pictured during one of their workshops are members of the Project Raíces team

Project Raíces, a grant-funded program facilitated by Stephen F. Austin State University’s Department of Education Studies to enhance bilingual and multilingual education for school districts in East Texas, completed its first year of Language and Literacy Academias. Pictured during one of their workshops are members of the Project Raíces team, from left, Dr. Marisol Diaz, faculty member from California State Polytechnic University, Pomona; Dr. Lauren Burrow, SFA professor; Dr. Chrissy Cross, SFA associate professor; Carrie Wright, Project Raíces program director; Dr. Heather Olson Beal, SFA professor; and Darius Tubbs, associate program director.

NACOGDOCHES, TexasProject Raíces, a grant-funded program facilitated through Stephen F. Austin State University’s Department of Education Studies, has completed its first year of Language and Literacy Academias with their 2023-24 cohort, enhancing bilingual and multilingual education for school districts in Nacogdoches and Angelina counties.

Reaching All Individuals and Communities to Establish Success in Language Learning, referred to in short as Project Raíces, was made possible through a National Professional Development Grant funded by the U.S. Department of Education. Its goals are to improve instruction for English learners; increase the number of East Texas teachers certified in English as a second language, or ESL; and engage parents and caregivers through workshops that focus on school readiness, emergent literacy and language acquisition.

The five-year grant began with a planning year in 2022. In the 2023-24 academic year, Project Raíces provided ESL professional development, community engagement activities and children's literacy training.

“I am so excited to make the vision of this grant team a reality,” said Carrie Wright, Project Raíces program director. “Seeing teachers, parents and SFA students working together as a community with the shared goal of improving literacy has been such an inspiration.”

This year, Project Raíces hosted four Language and Literacy Academias, which are workshops that provide interactive instruction for teachers and teacher candidates on ESL testing and strategies while parents receive information on how to connect with community resources and help children in school.

At the academias, children in participating families also enjoyed a kermes, or carnival, that included musicians and artists to present cultural performances. Project Raíces coordinators also hosted Yuyi Morales, Mexican-American children’s author of “Niño Wrestles the World” and “Dreamers,” for an event.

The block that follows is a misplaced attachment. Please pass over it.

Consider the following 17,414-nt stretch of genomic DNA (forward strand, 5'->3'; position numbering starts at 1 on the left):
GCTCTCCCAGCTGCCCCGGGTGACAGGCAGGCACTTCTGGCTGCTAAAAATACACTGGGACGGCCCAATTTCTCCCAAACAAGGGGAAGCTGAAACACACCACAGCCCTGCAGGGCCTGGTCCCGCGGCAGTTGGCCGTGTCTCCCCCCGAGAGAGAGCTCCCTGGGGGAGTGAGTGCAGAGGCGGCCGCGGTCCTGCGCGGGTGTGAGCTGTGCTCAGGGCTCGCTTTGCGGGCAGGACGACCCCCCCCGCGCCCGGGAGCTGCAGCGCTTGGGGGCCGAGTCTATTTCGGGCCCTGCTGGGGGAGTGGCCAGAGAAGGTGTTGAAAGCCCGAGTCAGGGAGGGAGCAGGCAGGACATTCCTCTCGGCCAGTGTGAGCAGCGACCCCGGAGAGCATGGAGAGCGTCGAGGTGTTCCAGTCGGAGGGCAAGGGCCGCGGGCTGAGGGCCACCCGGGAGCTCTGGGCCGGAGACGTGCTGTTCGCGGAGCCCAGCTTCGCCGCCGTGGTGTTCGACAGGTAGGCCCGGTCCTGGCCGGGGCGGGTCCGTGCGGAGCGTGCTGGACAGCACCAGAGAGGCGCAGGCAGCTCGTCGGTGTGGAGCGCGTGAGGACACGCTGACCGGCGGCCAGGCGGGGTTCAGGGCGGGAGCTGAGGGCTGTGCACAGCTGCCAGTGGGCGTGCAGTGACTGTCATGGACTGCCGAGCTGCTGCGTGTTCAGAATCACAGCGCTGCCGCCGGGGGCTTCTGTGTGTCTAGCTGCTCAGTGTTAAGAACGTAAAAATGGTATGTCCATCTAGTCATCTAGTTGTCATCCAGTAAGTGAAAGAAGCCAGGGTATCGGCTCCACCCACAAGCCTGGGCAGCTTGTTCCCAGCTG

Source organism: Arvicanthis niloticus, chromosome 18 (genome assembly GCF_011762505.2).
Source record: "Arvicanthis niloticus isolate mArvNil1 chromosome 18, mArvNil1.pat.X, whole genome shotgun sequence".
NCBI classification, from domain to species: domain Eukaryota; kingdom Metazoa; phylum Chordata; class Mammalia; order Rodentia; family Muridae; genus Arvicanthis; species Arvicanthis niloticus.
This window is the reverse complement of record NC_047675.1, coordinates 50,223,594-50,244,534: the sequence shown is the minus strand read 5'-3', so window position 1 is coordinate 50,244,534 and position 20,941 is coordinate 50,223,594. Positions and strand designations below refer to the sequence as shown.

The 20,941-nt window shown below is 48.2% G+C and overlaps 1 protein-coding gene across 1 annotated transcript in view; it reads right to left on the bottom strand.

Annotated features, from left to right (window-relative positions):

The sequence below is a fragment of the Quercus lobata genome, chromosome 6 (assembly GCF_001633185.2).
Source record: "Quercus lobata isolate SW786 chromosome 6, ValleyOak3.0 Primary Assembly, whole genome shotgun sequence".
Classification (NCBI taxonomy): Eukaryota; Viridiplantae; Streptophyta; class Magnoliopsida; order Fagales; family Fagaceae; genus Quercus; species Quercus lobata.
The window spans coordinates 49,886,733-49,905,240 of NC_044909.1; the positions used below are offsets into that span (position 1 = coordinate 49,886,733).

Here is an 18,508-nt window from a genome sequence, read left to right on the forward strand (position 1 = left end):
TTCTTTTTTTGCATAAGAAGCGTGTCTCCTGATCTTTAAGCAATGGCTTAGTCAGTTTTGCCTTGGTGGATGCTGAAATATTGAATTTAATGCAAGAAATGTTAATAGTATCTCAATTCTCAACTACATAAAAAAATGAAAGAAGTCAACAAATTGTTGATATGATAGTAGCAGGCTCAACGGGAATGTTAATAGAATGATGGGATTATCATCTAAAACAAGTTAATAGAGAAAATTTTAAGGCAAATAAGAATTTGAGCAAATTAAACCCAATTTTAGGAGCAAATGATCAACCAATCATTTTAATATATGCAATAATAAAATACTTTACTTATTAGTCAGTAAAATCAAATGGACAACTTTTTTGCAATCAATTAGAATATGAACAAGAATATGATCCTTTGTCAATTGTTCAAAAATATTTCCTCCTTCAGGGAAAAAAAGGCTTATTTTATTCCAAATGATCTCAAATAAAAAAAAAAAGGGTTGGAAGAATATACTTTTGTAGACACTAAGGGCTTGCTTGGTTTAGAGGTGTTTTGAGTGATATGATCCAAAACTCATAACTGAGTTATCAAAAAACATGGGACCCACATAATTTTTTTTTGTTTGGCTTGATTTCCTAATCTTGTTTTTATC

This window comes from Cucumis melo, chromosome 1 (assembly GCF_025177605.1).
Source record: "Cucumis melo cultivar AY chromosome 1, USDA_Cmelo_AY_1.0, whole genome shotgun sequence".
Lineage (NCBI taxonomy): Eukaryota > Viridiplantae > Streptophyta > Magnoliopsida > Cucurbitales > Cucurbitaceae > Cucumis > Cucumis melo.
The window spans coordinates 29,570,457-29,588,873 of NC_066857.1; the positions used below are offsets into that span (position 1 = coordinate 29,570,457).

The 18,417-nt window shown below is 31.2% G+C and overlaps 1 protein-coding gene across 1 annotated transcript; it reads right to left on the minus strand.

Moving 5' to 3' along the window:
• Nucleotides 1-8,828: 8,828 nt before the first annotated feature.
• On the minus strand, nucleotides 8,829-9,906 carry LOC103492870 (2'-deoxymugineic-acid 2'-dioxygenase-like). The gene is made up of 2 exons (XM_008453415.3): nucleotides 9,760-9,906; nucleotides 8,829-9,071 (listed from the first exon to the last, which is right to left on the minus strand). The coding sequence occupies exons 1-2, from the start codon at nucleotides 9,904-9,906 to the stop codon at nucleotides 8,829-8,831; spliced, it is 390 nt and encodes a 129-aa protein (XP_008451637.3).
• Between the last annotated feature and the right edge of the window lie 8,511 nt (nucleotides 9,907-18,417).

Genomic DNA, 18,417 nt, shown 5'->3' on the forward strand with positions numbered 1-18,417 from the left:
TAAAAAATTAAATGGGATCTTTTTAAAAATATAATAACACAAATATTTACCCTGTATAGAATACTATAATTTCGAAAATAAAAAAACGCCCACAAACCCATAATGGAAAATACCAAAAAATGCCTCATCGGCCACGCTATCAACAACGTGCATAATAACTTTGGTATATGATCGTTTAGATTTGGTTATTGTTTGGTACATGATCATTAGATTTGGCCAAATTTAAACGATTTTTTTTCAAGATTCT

In collaboration with other departments in SFA’s James I. Perkins College of Education, students of Dr. Deborah Buswell, associate professor in the Department of Kinesiology and Health Science, helped develop outdoor games for participants at the academias, and Dr. Gina Fe Causin’s, associate professor in the School of Human Sciences, hospitality students staffed the events as part of an ongoing service-learning project.

“I was part of the convention and meeting planning class with Dr. Causin and worked at the registration table, signing in parents and their children before leading them to where they needed to go,” said Belle Carrera, a first-year hospitality administration major from New Braunfels, Texas. “I definitely learned how to better communicate with not only my peers but with guests as well. Initiating conversation has always been a problem for me, and helping with Project Raíces has definitely helped me with my communication skills.”

The application for the grant — one of 44 awarded nationally — was authored by Drs. Heather Olson Beal and Lauren Burrow, professors; Dr. Chrissy Cross, associate professor; and Dr. Yuan He, assistant professor, all of whom are faculty members in SFA’s Department of Education Studies. Dr. Marisol Diaz, who is a faculty member at California State Polytechnic University, Pomona, also served as an author and co-principal investigator on the project.

“We are always looking at new opportunities to involve the SFA student community in active learning,” Wright said. “If you have a student group who could benefit from being a part of the program, please reach out.”

Each year, Project Raíces will recruit 25 in-service teachers from Nacogdoches and Lufkin independent school districts, 25 pre-service teachers in SFA’s educator preparation program, eight SFA faculty members and 25 families of emergent bilingual students in East Texas to participate in the program.

Recruitment is already underway for the 2024-25 academic year. Those interested must fill out an application on their website and are chosen based on several factors, primarily their relationship to teaching emergent bilinguals in their classes. The program will continue for three more years.

For more information, visit the Project Raíces website or contact raices@sfasu.edu.

Stephen F. Austin State University, the newest member of The University of Texas System, began a century ago as a teachers’ college in Texas’ oldest town, Nacogdoches. Today, it has grown into a regional institution comprising six colleges — business, education, fine arts, forestry and agriculture, liberal and applied arts, and sciences and mathematics. Accredited by the Southern Association of Colleges and Schools, SFA enrolls approximately 11,000 students while providing the academic breadth of a state university with the personalized attention of a private school. The main campus encompasses 421 acres that include 37 academic facilities, nine residence halls, and 68 acres of recreational trails that wind through its six gardens. The university offers more than 80 bachelor’s degrees, more than 40 master’s degrees and four doctoral degrees covering more than 120 areas of study. Learn more at the SFA website.